Year of Award


Document Type


Degree Type

Doctor of Philosophy (PhD)

Degree Name

School Psychology

Department or School/College

Department of Psychology

Committee Chair

Greg Machek

Commitee Members

Margaret Beebe-Frankenberger, Duncan Campbell, Daniel Denis, Trent Atkins


University of Montana

Subject Categories



Student attitudes regarding bullying are mixed. Although most students appear to condemn the behavior (Boulton & Underwood, 1992), a sizable minority group displays beliefs and attitudes supportive of bullying (Rigby & Slee, 1991; Rigby & Slee, 1993). Previous research has also found that students involved in bullying situations can be categorized into different roles based on their behaviors during bullying episodes (Samivalli, Huttunen, & Lagerspetz, 1997). An established method to measure and predict attitudes and thoughts about a person’s actions in a situation is to use an attribution framework. Weiner (1995) proposes an attribution model in which the observer’s thoughts about a person’s responsibility in a given situation give rise to feelings (sympathy or anger), which in turn leads to subsequent behaviors. Numerous studies have found these affective responses to be particularly powerful indicators of subsequent help-giving (for a meta-analytic review, see Rudolph, Roesch, Greitmeyer, & Weiner, 2004). In a sample of 958 middle school students, responses on victim perceived controllability, sympathy, anger, and intentions of helping the bully were obtained for two vignettes depicting an incident of bullying. Participants also answered questions about their own roles in bullying incidents in school. Results indicated that there were significant mean difference in participants’ judgments of responsibility, sympathy, anger, and intentions of helping the bully based on the information included in the vignette. Overall, it was found that levels of anger and sympathy toward the victim mediate the relationship between their judgments of responsibility for the victim and their intentions of helping the bully. However, there were differences found in the attribution model based on the participants’ self-reported roles in bullying situations as well as their gender. Implications for future research and intervention strategies are further discussed in this paper.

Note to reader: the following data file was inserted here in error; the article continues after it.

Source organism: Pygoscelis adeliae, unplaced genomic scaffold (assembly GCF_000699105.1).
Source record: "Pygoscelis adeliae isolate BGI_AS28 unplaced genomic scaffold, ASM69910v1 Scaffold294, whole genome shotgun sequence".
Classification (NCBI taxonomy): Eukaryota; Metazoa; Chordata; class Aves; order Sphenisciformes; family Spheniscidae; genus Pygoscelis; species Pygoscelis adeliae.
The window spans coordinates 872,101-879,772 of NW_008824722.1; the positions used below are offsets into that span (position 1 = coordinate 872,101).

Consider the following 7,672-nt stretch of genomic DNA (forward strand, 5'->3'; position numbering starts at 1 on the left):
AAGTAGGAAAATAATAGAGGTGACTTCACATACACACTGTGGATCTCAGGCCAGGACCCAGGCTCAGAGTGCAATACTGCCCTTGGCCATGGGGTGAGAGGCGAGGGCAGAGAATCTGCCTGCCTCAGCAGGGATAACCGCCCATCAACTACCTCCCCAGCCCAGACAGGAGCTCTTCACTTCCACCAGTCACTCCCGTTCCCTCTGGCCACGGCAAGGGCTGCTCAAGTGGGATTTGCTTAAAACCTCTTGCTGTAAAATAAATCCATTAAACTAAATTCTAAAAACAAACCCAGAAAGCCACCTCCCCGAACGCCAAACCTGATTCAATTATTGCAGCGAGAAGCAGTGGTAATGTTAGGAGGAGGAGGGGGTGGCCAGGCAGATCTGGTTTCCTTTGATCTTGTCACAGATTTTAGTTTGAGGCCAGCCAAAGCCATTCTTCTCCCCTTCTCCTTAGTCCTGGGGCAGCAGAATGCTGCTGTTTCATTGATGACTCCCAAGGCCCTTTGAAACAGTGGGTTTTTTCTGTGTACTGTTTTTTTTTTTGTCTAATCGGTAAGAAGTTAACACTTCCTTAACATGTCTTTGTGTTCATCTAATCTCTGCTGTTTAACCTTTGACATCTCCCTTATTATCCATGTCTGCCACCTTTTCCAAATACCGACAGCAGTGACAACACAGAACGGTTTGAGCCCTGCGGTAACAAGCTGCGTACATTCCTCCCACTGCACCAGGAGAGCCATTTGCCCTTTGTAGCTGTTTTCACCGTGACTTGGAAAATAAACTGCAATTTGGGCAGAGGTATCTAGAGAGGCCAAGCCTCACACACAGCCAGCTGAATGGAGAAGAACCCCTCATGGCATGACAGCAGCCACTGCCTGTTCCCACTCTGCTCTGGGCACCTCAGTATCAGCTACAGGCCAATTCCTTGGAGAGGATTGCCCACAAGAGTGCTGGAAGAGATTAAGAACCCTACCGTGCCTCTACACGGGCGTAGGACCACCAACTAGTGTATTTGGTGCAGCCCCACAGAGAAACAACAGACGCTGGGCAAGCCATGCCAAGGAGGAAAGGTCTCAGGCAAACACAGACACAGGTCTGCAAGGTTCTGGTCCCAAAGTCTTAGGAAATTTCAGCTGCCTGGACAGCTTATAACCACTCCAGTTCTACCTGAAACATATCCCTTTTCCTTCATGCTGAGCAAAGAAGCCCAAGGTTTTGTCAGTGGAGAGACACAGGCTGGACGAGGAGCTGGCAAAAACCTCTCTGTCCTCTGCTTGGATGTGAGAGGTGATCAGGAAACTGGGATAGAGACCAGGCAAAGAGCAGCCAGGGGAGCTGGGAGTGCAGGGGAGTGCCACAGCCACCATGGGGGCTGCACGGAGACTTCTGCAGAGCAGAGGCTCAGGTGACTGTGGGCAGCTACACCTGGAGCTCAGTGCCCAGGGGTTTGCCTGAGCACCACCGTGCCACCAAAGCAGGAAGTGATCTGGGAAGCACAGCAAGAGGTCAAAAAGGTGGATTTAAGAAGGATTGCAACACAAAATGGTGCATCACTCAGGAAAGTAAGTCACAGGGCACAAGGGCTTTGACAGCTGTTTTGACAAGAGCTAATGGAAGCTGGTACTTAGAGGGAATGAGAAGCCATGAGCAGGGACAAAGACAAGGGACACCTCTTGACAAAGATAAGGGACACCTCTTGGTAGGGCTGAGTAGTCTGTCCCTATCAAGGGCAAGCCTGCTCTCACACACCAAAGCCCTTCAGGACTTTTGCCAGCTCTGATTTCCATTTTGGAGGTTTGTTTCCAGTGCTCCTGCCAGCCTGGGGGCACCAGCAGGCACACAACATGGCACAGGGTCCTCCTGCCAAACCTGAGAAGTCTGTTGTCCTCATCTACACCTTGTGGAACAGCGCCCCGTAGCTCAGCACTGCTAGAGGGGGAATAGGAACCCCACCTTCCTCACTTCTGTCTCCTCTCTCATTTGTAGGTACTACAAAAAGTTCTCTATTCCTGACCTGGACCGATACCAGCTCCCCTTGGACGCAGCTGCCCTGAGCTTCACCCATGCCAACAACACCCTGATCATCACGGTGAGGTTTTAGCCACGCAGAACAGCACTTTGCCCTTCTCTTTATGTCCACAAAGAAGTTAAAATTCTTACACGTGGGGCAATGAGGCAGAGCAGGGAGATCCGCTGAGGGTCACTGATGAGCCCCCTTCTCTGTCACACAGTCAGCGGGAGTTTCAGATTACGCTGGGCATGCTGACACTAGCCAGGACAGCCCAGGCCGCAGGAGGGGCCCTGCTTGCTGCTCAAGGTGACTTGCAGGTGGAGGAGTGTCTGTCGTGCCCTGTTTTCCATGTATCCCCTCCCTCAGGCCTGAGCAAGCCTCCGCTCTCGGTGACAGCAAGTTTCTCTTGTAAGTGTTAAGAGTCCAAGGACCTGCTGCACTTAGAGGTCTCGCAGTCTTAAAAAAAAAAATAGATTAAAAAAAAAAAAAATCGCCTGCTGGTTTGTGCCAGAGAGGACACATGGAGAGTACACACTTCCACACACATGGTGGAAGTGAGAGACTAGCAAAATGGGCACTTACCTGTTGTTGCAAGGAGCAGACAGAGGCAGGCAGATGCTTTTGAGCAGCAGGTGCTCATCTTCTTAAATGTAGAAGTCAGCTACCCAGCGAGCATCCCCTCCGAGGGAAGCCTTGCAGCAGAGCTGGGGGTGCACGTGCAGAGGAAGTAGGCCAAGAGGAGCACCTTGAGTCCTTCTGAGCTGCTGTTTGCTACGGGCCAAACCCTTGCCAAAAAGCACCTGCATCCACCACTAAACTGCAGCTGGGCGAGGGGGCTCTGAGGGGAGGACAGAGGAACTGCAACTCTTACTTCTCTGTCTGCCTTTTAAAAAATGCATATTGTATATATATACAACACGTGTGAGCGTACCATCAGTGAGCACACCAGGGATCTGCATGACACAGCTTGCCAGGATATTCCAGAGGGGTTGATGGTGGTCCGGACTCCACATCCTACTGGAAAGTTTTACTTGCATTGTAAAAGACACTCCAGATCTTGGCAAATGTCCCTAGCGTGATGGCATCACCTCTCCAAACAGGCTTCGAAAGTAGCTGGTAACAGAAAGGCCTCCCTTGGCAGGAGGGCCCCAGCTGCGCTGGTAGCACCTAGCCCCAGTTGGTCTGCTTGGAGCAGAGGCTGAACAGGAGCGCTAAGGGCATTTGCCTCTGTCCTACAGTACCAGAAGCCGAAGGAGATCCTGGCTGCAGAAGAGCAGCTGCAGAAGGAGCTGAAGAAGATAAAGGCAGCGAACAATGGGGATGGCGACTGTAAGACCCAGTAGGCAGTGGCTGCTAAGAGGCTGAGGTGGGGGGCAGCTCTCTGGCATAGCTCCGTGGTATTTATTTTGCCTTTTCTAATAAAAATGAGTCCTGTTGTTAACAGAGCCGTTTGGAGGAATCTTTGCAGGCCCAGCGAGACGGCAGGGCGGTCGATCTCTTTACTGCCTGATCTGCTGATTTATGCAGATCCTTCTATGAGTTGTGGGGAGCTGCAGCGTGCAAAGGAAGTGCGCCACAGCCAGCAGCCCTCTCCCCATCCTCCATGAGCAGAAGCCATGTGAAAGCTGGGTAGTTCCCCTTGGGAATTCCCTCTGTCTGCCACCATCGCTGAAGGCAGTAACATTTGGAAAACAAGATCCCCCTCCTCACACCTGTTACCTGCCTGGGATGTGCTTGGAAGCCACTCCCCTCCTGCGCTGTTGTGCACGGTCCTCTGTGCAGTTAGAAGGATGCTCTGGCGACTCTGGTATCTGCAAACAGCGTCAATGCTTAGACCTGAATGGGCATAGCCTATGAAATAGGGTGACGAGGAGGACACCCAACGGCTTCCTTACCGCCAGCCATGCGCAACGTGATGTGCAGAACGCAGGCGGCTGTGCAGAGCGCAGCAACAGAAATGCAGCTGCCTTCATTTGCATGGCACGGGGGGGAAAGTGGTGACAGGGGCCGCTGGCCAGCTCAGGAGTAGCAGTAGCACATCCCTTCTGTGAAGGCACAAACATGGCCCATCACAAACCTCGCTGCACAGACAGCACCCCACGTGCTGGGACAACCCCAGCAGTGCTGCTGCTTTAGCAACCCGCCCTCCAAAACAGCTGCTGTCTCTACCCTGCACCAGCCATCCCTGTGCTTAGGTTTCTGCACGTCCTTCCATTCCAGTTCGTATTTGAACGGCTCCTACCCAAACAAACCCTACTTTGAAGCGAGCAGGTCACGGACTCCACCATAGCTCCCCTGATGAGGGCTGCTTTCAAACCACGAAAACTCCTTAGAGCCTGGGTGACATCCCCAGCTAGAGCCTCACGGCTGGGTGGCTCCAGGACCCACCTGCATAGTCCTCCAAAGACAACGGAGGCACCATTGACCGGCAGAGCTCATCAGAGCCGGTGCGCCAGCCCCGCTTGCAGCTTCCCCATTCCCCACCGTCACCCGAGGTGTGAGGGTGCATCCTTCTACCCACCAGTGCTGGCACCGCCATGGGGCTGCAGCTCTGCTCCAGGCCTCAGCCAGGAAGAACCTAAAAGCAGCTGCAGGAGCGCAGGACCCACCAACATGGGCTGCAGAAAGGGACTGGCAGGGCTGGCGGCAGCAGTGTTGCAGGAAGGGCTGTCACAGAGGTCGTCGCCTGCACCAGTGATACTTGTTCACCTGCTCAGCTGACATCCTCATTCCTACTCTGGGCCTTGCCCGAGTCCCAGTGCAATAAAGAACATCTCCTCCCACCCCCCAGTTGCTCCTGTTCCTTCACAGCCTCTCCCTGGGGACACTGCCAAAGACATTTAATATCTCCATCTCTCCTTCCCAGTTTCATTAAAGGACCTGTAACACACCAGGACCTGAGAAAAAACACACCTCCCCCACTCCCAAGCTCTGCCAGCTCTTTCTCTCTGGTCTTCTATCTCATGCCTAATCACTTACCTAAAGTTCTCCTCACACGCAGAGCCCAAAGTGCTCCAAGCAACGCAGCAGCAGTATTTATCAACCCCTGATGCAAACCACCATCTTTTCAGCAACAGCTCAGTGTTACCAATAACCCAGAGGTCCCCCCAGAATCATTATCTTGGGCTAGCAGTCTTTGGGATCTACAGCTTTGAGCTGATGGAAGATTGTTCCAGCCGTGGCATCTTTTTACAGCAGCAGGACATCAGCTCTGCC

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© Copyright 2013 Christopher James Bushard